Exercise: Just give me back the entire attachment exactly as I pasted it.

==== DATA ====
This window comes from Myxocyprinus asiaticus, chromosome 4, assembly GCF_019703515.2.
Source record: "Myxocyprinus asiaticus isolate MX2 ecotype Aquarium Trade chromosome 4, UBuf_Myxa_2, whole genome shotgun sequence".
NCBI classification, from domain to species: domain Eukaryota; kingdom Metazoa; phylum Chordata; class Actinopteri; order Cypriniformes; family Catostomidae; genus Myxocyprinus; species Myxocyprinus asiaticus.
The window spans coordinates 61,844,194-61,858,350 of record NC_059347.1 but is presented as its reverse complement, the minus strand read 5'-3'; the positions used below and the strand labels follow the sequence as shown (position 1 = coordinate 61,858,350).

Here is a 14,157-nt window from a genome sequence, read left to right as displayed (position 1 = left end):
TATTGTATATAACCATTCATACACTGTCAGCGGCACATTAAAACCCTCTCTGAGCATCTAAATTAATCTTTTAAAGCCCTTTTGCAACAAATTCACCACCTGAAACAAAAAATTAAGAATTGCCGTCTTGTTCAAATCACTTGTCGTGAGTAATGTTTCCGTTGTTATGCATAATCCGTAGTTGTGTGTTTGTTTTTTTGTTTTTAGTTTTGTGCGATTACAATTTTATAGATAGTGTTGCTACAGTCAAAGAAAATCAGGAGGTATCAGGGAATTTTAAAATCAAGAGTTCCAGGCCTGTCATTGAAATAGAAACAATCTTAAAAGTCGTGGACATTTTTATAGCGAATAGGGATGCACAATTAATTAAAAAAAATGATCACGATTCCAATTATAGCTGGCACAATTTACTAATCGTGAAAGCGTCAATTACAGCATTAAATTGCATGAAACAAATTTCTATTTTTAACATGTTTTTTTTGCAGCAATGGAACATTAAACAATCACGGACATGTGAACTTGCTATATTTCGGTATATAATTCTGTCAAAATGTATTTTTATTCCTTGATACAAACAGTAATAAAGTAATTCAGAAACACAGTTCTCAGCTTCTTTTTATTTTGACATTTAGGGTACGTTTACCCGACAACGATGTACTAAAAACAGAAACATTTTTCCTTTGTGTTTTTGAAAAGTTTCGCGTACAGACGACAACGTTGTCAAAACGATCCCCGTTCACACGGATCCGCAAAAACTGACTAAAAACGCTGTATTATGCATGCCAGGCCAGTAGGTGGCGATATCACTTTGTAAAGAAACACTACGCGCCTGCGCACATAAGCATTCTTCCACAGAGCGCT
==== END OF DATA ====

This window comes from Myxocyprinus asiaticus, chromosome 4, assembly GCF_019703515.2.
Source record: "Myxocyprinus asiaticus isolate MX2 ecotype Aquarium Trade chromosome 4, UBuf_Myxa_2, whole genome shotgun sequence".
NCBI classification, from domain to species: domain Eukaryota; kingdom Metazoa; phylum Chordata; class Actinopteri; order Cypriniformes; family Catostomidae; genus Myxocyprinus; species Myxocyprinus asiaticus.
The window spans coordinates 61,844,194-61,858,350 of record NC_059347.1 but is presented as its reverse complement, the minus strand read 5'-3'; the positions used below and the strand labels follow the sequence as shown (position 1 = coordinate 61,858,350).

Here is a 14,157-nt window from a genome sequence, read left to right as displayed (position 1 = left end):
TATTGTATATAACCATTCATACACTGTCAGCGGCACATTAAAACCCTCTCTGAGCATCTAAATTAATCTTTTAAAGCCCTTTTGCAACAAATTCACCACCTGAAACAAAAAATTAAGAATTGCCGTCTTGTTCAAATCACTTGTCGTGAGTAATGTTTCCGTTGTTATGCATAATCCGTAGTTGTGTGTTTGTTTTTTTGTTTTTAGTTTTGTGCGATTACAATTTTATAGATAGTGTTGCTACAGTCAAAGAAAATCAGGAGGTATCAGGGAATTTTAAAATCAAGAGTTCCAGGCCTGTCATTGAAATAGAAACAATCTTAAAAGTCGTGGACATTTTTATAGCGAATAGGGATGCACAATTAATTAAAAAAAATGATCACGATTCCAATTATAGCTGGCACAATTTACTAATCGTGAAAGCGTCAATTACAGCATTAAATTGCATGAAACAAATTTCTATTTTTAACATGTTTTTTTTGCAGCAATGGAACATTAAACAATCACGGACATGTGAACTTGCTATATTTCGGTATATAATTCTGTCAAAATGTATTTTTATTCCTTGATACAAACAGTAATAAAGTAATTCAGAAACACAGTTCTCAGCTTCTTTTTATTTTGACATTTAGGGTACGTTTACCCGACAACGATGTACTAAAAACAGAAACATTTTTCCTTTGTGTTTTTGAAAAGTTTCGCGTACAGACGACAACGTTGTCAAAACGATCCCCGTTCACACGGATCCGCAAAAACTGACTAAAAACGCTGTATTATGCATGCCAGGCCAGTAGGTGGCGATATCACTTTGTAAAGAAACACTACGCGCCTGCGCACATAAGCATTCTTCCACAGAGCGCT